Passion. It’s what we’re told is the drive for creative work. It’s what allows us to create incredible work, getting deep into its core and working on it intensely. It’s what makes us care.
It’s also what makes us work from the moment we wake to the moment we go to sleep on projects. It’s what makes us say yes to every offer that comes our way, just for the opportunity to become involved in more creative work. It’s what makes us work several jobs at once. Or more accurately, it’s what lets us put up with these conditions. It’s ok that we’re working ourselves to the bone in poor conditions because we’re doing what we care about. What we’re passionate about. I’m looking at the creative industries, but you see the same behaviour in other occupations such as nursing, where chronic overwork is also common. This is called passionate work.
Arvidsson, Malossi and Naro’s 2010 article examining labour conditions in the Milan fashion industry identifies that “The ideology of creativity serves an important function in the construction of the subjectivity of the creative worker: his or her motivations, self-image and, importantly, notions of the value of his or her work.”. Creativity extends beyond the output of the worker and becomes their identity. Thus the boundaries of work and life become blurred, and occasionally non existent.
We can see this in the creative workers around us in our lives.. They are creative people. It’s what they do. Take the illustrator who spends all their free time sketching for example - which drawing is work, and which is pleasure? What’s the line? Or the maker who starts an etsy business off the hobby they’ve been doing when they get home from their full time job. They carry on growing the business and soon they’re coming home from one job to do another, however this work is happening under the guise of a relaxing hobby. Or the producer, who already has 4 projects on the go but takes one more because the project sounds amazing. The passion they feel carries all of them through, but it also puts them in danger of burnout.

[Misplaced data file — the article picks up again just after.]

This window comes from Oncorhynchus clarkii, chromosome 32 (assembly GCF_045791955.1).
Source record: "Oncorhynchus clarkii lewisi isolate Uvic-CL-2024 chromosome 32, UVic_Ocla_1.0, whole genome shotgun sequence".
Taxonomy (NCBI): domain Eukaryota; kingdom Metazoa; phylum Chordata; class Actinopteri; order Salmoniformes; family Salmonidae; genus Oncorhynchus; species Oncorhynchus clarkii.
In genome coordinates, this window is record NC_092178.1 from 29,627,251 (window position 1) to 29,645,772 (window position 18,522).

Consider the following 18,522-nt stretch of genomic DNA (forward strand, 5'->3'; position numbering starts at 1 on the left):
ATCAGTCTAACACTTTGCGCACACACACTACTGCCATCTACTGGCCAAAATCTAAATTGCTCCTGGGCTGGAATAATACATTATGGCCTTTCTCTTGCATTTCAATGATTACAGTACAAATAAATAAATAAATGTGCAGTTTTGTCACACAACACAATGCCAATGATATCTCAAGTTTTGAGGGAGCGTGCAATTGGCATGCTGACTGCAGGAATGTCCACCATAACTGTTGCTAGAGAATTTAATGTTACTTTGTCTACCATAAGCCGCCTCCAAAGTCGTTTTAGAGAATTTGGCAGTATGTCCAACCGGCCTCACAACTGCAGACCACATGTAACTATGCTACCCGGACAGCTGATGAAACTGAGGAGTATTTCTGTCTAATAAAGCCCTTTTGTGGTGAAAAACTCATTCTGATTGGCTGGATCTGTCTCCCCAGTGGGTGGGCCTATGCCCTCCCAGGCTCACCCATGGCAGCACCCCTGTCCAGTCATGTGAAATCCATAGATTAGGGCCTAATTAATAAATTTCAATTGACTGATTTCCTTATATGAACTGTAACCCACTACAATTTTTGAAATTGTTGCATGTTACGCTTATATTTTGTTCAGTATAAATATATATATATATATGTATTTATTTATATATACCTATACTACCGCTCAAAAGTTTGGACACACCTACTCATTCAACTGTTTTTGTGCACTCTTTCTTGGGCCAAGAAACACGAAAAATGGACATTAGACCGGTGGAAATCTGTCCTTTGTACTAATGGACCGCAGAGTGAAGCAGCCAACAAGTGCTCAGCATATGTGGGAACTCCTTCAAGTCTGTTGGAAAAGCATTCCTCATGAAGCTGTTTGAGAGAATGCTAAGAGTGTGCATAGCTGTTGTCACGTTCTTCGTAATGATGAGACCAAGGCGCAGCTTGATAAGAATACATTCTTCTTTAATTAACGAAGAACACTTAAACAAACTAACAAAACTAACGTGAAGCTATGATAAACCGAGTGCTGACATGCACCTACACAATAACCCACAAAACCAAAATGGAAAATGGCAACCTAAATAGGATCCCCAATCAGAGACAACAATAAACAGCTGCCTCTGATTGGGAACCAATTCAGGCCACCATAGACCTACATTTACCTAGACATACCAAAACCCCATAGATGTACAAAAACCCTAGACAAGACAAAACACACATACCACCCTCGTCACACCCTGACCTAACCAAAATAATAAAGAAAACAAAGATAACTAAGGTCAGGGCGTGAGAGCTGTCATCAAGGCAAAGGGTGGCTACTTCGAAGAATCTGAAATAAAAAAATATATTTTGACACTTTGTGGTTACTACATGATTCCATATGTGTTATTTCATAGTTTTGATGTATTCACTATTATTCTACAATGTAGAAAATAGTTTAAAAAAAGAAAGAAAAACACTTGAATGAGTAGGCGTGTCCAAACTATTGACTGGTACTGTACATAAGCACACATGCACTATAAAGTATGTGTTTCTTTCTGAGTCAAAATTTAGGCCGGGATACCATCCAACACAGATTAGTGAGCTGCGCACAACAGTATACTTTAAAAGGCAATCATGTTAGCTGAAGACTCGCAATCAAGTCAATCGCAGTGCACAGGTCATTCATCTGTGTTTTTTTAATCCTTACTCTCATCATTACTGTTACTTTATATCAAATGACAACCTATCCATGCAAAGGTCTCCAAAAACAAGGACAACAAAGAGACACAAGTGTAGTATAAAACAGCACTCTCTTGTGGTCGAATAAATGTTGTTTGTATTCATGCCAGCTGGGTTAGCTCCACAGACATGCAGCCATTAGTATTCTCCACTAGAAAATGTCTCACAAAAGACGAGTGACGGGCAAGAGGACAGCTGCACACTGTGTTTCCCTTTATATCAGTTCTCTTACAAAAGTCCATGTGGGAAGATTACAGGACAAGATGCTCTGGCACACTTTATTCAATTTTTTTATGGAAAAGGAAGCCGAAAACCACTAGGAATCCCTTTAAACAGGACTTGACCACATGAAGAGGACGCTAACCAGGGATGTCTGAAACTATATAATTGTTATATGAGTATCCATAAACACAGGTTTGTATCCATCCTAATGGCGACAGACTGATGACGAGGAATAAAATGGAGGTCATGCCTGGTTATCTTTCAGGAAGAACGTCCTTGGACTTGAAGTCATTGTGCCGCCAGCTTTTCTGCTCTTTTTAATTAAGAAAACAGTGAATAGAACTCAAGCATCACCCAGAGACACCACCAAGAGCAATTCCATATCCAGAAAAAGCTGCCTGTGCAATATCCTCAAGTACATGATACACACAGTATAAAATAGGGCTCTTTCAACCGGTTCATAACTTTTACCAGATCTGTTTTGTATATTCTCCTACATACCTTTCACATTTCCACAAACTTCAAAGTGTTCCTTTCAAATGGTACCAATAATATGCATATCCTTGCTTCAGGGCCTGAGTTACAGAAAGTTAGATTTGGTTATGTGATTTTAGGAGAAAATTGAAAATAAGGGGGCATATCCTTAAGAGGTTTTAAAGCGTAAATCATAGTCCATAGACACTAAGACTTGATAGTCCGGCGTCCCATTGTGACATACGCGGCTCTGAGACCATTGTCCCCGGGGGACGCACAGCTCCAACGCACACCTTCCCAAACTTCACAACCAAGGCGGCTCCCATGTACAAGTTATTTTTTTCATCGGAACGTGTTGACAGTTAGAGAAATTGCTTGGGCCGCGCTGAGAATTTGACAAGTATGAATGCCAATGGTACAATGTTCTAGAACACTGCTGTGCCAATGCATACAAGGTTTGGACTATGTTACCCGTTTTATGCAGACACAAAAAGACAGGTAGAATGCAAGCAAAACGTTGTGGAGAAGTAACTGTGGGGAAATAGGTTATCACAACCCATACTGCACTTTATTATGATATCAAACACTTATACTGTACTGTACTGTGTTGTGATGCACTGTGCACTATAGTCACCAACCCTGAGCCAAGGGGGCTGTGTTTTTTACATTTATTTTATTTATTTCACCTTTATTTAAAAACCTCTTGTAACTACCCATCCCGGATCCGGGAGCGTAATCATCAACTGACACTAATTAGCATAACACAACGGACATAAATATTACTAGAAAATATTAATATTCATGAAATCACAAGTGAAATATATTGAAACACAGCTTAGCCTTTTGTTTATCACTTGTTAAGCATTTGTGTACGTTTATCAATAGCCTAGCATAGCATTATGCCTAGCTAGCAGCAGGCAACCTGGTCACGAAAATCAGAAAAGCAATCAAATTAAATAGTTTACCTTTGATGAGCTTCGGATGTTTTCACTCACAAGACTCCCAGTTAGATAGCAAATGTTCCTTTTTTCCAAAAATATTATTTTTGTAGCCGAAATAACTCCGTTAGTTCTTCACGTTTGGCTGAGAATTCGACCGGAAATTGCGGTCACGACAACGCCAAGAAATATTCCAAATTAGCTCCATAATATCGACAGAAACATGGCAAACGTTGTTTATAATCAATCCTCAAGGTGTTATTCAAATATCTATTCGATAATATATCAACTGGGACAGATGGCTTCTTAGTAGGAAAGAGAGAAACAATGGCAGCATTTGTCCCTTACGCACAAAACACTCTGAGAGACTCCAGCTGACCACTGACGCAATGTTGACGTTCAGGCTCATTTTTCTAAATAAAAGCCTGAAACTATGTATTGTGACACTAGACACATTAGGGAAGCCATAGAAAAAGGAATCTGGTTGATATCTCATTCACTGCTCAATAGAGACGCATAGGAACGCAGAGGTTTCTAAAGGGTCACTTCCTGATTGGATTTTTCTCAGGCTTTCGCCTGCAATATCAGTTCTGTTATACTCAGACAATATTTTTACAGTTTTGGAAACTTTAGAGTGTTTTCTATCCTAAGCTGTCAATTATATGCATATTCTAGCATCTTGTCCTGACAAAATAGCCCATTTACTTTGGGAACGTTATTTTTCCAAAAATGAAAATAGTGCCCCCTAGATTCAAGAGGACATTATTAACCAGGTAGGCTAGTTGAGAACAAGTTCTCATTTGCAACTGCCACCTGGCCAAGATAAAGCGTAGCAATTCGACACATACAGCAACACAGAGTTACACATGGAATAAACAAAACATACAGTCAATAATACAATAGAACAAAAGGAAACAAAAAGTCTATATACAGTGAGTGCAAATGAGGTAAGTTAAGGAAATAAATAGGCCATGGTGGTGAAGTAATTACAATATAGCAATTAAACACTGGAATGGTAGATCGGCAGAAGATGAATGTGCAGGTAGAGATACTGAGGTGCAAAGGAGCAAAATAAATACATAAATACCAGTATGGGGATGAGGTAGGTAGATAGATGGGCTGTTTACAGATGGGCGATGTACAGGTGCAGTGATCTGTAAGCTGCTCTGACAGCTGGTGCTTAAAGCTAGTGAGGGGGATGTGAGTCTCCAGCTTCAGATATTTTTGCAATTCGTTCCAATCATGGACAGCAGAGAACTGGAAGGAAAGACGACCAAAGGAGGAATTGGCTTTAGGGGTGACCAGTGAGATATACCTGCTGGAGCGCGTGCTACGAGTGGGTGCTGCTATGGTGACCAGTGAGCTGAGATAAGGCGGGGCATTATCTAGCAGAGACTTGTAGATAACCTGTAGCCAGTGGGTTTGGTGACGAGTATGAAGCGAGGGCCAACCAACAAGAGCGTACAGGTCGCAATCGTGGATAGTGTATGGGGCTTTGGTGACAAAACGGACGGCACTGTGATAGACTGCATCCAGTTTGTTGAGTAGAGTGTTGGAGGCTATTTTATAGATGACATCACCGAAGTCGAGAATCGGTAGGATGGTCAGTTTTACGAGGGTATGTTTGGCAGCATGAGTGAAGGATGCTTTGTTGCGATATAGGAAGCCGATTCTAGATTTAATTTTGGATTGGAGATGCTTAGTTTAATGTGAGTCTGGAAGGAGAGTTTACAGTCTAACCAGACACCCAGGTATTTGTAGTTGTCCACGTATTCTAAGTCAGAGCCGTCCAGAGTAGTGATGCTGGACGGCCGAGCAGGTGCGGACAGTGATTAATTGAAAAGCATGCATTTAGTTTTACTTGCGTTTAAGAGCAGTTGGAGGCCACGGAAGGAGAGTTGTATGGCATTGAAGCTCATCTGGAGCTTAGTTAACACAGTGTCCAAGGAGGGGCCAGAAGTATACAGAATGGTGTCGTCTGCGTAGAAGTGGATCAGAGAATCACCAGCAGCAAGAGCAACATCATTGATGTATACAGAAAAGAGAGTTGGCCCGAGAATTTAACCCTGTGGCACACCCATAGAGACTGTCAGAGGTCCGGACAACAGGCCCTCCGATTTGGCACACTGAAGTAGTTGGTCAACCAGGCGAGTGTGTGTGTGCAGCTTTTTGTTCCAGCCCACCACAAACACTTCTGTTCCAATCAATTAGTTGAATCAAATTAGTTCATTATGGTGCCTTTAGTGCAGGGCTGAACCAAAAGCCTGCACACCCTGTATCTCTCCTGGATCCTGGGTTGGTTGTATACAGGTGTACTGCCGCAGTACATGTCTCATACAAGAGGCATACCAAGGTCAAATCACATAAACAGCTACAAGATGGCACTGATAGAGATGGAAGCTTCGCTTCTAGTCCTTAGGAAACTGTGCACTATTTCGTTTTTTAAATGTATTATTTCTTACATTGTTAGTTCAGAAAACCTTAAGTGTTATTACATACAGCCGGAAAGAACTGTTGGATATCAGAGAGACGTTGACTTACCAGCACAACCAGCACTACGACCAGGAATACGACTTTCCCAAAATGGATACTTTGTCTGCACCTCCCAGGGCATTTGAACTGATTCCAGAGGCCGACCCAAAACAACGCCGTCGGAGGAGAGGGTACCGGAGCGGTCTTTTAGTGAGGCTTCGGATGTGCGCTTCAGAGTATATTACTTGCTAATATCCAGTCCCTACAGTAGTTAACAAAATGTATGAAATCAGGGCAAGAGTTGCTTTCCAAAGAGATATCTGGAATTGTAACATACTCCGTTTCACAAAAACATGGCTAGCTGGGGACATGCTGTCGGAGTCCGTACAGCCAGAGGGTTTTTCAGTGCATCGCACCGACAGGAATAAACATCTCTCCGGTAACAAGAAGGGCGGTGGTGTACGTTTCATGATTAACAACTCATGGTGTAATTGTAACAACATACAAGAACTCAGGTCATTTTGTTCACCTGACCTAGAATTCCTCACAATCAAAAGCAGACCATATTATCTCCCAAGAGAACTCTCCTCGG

One of the interviewees in my research on burnout pointed out that if you’re working in the cultural enterprises, there’s a good chance you want to consume culture. However, once you reach the industry event, be it a gallery opening, a show preview or a networking event, the people you meet there are often the same people you meet at work and the expected performance of your creative role kicks in. At this point, even if the event was initially intended to be a pleasure activity, it has now become work. This is something we’re encouraged to embrace - in Angela McRobbie’s book Be Creative she highlights how Professor Michael Craig Martin, mentor and tutor to Goldsmiths graduates including Damien Hirst, apparently encouraged his students to see these activities as a vital part of the work, rather than a separate activity.
Arvidsson, Malossi and Naro in fact note that employers in the creative industries take advantage of this, positioning themselves as ‘creative’ and ‘cool’ to appeal to the values of these workers. Despite dire working conditions which included a lack of opportunity to exercise their own creativity, this sense of connection to the world they aspired to resulted in high levels of satisfaction from the employees they interviewed. This has happened on a national level, with New Labour’s promise of a Cool Britannia in 1997, reframing the arts from the stuff of heritage and the past to the basis for a creative future.